Thursday, December 5, 2013

Let's Talk About The Minimum Wage: A Manufacturer's Take

There is move afoot to raise the minimum wage to “a living wage.” Right now, the federal minimum wage is $7.25/hour. Individual states also have minimum wages that in some cases are higher and some are lower. When you add in minimum wages for “tipped” employees, you get a witch’s brew that is ripe for contention.

I will fully admit that $7.25/hour is not a whole lot of money. Multiply this number times 2000 (40 hrs/wk x 50 weeks) and you get a whopping $14,500 for the year. At this rate, I can’t imagine any taxes being due, so this would also be the net to the worker.

However, the economics I learned does not support raising this wage.

Why, you ask?

  1. Minimum wage was never supposed to be a wage that you would “live on.” It generally was a starting wage for younger or untrained workers that would then advance through merit raises to higher wages.
  2. Many trade organizations advocate higher minimum wages to support the wages their members get during their negotiations with employers. Some even have clauses in contracts that mandate certain differential wage rates between minimum wage and their negotiated wage rates. This pressure to raise the minimum wage artificially pushes the trade groups wages higher by advocating that they are somehow helping those at the bottom of the wage food chain. A little disingenuous here.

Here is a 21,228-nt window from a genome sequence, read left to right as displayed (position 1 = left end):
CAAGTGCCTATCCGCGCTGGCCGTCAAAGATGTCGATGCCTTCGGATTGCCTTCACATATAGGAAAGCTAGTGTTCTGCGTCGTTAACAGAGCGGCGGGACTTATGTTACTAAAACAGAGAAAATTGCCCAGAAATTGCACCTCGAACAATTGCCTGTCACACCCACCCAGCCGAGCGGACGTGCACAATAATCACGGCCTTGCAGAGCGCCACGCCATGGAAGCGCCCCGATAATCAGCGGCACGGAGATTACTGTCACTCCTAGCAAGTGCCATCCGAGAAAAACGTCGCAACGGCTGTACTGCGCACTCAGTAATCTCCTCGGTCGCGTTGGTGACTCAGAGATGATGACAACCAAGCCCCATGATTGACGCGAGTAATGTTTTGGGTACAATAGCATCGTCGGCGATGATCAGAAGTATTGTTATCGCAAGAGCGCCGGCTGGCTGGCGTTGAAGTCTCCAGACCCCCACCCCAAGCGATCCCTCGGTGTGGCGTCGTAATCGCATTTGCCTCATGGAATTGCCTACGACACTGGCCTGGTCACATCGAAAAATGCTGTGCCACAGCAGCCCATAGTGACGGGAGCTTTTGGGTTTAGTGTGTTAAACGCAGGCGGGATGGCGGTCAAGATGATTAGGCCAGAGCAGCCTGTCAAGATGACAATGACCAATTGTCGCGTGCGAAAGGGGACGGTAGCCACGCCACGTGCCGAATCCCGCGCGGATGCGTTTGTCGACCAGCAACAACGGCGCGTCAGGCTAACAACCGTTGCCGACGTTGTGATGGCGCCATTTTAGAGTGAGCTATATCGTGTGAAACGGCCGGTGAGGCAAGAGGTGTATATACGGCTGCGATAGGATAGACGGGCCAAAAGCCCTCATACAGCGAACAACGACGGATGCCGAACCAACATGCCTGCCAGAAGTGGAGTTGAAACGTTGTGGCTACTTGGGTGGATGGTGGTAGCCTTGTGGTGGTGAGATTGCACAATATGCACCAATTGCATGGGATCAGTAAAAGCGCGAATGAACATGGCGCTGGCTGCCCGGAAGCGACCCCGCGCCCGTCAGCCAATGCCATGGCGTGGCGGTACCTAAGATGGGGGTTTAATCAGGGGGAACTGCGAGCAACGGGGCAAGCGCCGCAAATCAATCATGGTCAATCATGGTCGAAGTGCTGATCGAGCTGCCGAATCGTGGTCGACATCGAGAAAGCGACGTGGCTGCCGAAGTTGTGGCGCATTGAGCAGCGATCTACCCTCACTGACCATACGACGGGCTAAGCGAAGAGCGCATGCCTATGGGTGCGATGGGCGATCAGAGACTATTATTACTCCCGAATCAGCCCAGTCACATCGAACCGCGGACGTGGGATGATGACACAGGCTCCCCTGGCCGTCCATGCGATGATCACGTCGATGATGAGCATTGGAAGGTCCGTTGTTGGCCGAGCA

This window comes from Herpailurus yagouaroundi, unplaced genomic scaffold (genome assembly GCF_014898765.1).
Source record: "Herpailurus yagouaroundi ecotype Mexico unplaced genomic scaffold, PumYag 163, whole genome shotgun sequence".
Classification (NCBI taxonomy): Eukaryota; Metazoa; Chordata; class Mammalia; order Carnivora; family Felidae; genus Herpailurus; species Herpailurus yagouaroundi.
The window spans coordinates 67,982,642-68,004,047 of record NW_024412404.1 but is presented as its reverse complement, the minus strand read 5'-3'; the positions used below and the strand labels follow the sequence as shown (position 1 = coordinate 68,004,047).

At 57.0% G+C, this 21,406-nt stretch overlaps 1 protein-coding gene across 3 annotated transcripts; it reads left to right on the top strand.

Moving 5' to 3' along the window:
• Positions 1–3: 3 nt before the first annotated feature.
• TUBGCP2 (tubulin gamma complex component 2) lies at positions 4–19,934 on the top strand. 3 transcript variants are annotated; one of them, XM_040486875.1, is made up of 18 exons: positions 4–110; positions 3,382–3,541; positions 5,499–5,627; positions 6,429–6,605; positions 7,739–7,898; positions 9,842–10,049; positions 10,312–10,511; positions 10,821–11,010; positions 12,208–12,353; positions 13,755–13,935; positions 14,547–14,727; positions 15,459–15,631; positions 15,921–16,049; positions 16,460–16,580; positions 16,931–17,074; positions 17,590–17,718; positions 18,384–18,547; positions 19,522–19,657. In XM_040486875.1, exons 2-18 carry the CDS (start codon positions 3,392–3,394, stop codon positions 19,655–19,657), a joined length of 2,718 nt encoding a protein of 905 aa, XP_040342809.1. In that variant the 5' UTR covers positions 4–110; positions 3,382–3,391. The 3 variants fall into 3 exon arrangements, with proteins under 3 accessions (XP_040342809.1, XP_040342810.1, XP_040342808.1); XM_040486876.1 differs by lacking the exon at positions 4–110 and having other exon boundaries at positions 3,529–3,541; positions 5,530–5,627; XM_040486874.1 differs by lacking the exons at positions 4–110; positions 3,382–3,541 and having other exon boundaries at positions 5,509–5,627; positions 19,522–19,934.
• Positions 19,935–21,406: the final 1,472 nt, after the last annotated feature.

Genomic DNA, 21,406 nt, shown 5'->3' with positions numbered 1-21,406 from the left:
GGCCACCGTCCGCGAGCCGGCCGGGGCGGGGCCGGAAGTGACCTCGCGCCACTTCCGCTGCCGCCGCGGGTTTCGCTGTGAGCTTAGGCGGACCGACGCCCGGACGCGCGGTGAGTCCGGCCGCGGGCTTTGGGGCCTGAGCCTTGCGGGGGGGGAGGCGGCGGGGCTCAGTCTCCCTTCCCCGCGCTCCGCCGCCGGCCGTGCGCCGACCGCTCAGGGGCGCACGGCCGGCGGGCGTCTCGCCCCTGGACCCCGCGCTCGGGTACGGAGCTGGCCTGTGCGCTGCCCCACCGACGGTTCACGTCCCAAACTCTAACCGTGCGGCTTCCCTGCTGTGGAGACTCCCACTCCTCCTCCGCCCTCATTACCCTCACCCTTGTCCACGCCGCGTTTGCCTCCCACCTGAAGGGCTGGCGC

3. In a free trade environment, every person has a responsibility to maximize their potential by going to school and achieving a modicum of education so that they can contribute to society. I know that many people face circumstances that preclude their education path and we should be aware of these issues and seek to minimize these matters to help every person reach their full potential. 

And this is where my industry, #manufacturing, comes in. There are a lot of entry level jobs in small to medium sized manufacturing businesses that pay more than the minimum wage and plenty of those jobs are available now.  There are also governmental and private educational services that offer affordable training to help people qualify for those jobs.  Many companies will even hire “apprentices” and do the training themselves if the individual has a good attitude and work ethic.

My point is this; as long as options like these exist, people can ‘vote with their feet’ and leave a job that underpays and go to one that offers a better wage.  That, I feel, is the American way and manufacturing, which helped build this country, continues to show the way.

Oh and one more thing.  Just remember, if the minimum wage is raised to $15/hr as some are advocating, you won’t be able to get your 2 sandwiches for $5.00 deal anymore at the fast food places. While not eating two high/empty calorie sandwiches would certainly be result of this rate, all other types of prices will go up and the next thing we’ll hear is that you can’t live on the $15/hr either!

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